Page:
As if out of a dream, these two Chinese artists, Sun Yuan and Peng Yu have created some of the most dream-like scenarios through Hyperrealistic sculpture. If I Died is a Hyperrealistic simulation crafted out of fiberglass and silica gel to create a life-sized floating figure of an elderly woman suspended among a flock of birds and surrounded by sea creatures below.
In her hand, she holds a flowery wreath while her other hand holds a rope as she floats away with her eyes closed.
Sun Yuan and Peng Yu are currently based in Beijing, where since the 90s, the duo has been producing provocative and extraordinary lifelike sculptures and installations that continue to evoke a refreshing sense of moral critique among the mainstream channels of the global Contemporary art narrative.
Their sculptures are considered a mirror for the public as opposed to a provocation and are ever so necessary to widen the confines of Contemporary convention.
Yuan and Yu are also most recently famous for their 2016 sculpture Can’t Help Myself, which was exhibited at the 2019 Venice Biennale and attracted many spectators to witness the almost violent, towering, mechanical, and profound statement that the installation had.
Alive Without Breath (2013) by Keng Lye
|Artist||Keng Lye (Date of birth unavailable – Present)|
|Medium||Paint, resin, household objects|
|Where It Is Housed||Information Unavailable|
Alive Without Breath is a 2013 series of painted artworks that bring to life various creatures of the sea painted on different household items such as sake cups and pails. The artist, Keng Lye, expands the notions of surface and reality by imposing his Hyper Realistic renditions of sea creatures on various objects and surfaces. His main subjects include images of octopi, terrapins, and goldfish.
Lye’s grasp of depth and perspective is also something that brilliantly shines through these realistic sculptures as he merges the nostalgia of the everyday object with the illusion of the third dimension.
Survival of Serena (2017) by Carole Feuerman
|Artist||Carole Feuerman (1945 – Present)|
|Medium||Lacquer on resin with clear Swarovski crystal cap|
|Dimensions (cm)||96.5 x 213.4 x 81.3|
|Where It Is Housed||Markowicz Fine Art, Miami, Dallas, Laguna Niguel, USA|
Survival of Serena is a lacquer-on resin sculpture by one of America’s pioneering Hyperrealist artists, Carole A. Feuerman whose magnificent sculptures of women are aimed at highlighting inner beauty and balance through large-scale sculptures of female swimmers. Swimming as a sport and water has always fascinated the artist and is the basis of inspiration for the majority of her works.
Feuerman’s process is also quite labor-intensive as she works with materials such as bronze, marble, wax, and resin, and later finalizes her work with numerous layers of primer and paint in different locations.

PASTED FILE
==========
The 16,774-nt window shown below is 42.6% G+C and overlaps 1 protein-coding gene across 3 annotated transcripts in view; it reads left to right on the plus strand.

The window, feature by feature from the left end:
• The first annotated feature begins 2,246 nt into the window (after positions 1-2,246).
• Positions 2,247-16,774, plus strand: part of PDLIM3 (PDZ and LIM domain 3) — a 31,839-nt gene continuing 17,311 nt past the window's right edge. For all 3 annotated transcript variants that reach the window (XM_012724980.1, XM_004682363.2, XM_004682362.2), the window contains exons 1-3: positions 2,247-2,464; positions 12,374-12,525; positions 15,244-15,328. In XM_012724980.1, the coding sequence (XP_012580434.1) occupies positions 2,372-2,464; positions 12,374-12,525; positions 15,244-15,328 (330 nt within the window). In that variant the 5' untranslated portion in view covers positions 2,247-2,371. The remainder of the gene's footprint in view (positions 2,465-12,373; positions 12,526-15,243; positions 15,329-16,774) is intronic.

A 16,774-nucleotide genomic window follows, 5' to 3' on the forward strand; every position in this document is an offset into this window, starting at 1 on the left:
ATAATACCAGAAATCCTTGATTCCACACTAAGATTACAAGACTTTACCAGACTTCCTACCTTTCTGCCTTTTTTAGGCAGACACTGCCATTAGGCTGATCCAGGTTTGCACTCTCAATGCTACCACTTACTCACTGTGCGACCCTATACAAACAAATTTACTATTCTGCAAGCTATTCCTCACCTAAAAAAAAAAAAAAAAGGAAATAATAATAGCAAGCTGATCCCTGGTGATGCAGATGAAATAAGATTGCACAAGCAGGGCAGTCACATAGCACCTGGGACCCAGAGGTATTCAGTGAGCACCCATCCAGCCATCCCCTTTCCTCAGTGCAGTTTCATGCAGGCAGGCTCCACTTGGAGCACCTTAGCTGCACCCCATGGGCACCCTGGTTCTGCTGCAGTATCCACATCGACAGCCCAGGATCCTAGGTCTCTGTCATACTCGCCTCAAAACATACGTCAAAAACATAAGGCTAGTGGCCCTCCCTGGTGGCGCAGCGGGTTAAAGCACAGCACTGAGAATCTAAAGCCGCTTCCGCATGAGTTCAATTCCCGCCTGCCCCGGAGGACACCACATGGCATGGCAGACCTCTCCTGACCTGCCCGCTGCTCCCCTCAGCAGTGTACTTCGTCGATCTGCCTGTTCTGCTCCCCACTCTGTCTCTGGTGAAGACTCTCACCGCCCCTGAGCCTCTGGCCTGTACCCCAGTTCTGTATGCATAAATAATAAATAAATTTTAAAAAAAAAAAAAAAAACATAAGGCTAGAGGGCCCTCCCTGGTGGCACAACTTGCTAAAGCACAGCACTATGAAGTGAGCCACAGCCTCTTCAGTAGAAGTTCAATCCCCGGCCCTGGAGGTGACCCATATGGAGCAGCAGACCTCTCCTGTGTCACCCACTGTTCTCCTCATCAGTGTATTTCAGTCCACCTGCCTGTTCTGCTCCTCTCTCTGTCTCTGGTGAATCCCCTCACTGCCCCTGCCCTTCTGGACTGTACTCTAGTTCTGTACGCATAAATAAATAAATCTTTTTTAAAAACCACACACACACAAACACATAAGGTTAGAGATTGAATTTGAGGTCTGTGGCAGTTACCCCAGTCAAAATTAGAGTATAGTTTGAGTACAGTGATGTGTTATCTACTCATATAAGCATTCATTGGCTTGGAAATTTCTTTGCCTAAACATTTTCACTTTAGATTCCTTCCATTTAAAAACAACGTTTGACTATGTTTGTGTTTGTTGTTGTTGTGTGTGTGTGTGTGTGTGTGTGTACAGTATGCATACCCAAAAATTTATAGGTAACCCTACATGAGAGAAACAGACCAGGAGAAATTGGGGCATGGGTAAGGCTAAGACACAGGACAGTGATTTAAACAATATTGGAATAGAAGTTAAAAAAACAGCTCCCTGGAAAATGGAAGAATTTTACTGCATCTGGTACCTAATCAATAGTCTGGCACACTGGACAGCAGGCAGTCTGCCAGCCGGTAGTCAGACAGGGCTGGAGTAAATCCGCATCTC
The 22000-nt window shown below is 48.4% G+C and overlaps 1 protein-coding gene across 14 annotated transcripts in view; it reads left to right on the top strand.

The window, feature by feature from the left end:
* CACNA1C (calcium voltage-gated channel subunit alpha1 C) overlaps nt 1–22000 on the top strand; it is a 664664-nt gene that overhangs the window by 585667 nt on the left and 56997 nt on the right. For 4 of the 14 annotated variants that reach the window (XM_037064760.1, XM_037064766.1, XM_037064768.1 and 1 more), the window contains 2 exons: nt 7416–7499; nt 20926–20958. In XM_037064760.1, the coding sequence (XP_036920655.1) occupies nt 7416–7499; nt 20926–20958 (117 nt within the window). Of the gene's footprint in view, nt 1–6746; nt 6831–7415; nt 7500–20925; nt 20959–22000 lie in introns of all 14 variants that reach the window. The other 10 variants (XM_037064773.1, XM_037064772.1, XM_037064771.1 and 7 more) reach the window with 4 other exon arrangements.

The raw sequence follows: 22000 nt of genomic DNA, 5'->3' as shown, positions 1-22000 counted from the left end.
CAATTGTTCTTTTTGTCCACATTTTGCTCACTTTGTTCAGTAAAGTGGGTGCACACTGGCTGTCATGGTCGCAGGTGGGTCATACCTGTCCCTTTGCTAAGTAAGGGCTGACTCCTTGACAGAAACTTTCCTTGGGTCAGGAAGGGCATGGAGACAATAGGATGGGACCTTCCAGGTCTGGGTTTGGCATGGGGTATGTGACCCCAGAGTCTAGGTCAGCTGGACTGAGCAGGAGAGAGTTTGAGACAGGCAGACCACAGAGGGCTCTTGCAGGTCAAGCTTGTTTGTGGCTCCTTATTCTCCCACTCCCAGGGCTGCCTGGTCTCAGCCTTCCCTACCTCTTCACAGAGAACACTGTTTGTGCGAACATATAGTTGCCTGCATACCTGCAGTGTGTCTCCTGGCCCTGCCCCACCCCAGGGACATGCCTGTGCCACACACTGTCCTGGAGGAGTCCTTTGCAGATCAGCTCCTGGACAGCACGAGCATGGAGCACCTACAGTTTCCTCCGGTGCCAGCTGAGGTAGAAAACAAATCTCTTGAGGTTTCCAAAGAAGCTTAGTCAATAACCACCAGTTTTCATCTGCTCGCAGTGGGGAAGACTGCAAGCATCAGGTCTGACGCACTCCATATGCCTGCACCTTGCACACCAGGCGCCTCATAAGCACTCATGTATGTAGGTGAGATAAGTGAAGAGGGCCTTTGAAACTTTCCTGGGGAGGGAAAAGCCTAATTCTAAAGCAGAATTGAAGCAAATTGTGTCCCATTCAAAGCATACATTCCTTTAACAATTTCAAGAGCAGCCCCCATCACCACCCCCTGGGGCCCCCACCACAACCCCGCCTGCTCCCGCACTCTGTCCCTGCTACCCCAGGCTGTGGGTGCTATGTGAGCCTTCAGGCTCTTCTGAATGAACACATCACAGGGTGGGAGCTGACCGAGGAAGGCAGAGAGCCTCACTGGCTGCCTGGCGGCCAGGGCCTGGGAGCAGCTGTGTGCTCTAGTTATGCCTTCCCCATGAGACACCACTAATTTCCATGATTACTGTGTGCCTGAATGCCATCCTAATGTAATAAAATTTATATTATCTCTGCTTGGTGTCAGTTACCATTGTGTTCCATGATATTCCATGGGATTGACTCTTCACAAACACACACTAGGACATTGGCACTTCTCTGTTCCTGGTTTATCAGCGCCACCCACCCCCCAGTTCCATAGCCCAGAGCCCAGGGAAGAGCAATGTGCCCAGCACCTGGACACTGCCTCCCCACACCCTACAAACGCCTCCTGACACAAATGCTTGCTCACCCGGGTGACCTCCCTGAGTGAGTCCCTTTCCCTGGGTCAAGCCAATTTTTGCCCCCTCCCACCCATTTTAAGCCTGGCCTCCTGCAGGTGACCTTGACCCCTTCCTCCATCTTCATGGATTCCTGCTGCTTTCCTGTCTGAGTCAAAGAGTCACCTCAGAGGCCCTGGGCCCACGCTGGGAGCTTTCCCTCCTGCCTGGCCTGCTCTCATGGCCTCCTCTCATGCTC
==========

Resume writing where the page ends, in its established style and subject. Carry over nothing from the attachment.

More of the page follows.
Survival of Serena is part of an edition of lifelike sculptures that were first exhibited at the 2007 Venice Biennale and was awarded first prize at the Beijing Biennale in 2008. The sculpture gained its title in honor of Venice’s previous name La Serenissima, which translates in English to the most or very serene.
The world of Hyperrealistic sculptures and sculptors is a refreshing break from reality that romanticizes the world around us through its superimposition of minute moments often overlooked. The foundations of Hyperrealism draw our attention to the immediate issues that affect the human condition as well as the beauty of life itself. We hope that these incredible sculptors and sculptures have inspired you to embrace the realm of Hyperrealism and its potential for critical intervention.
Frequently Asked Questions
What Is Hyperrealistic Art?
Hyperrealistic art refers to art that is created to resemble a real-life object or subject as captured in a high-resolution photograph. Hyperrealistic art mimics the photographic image quality yet it is executed via other mediums to appear as realistic as possible.
Who Are the Most Famous Hyperrealist Sculptors?
The most famous Hyperrealist sculptors include artists such as Ron Mueck, Patricia Piccinini, Duane Hanson, Sam Jinks, John De Andrea, Evan Penny, and Carole Feuerman among the most popular.
What Is the Purpose of Creating Lifelike Sculptures in Art?
The purpose of creating lifelike sculptures in art goes back to traditional forms of representation and the idea of recreating the image of the human form as realistic as possible to real life. Aside from imitation and flattery purposes, artists also attempt to render artworks with as much Realism as possible in order to draw attention to a particular theme in the artwork, critique it, or simply represent it. Creating artwork to appear life-like evokes a sense of amusement and wonder in the viewers through the artistic devices of illusion.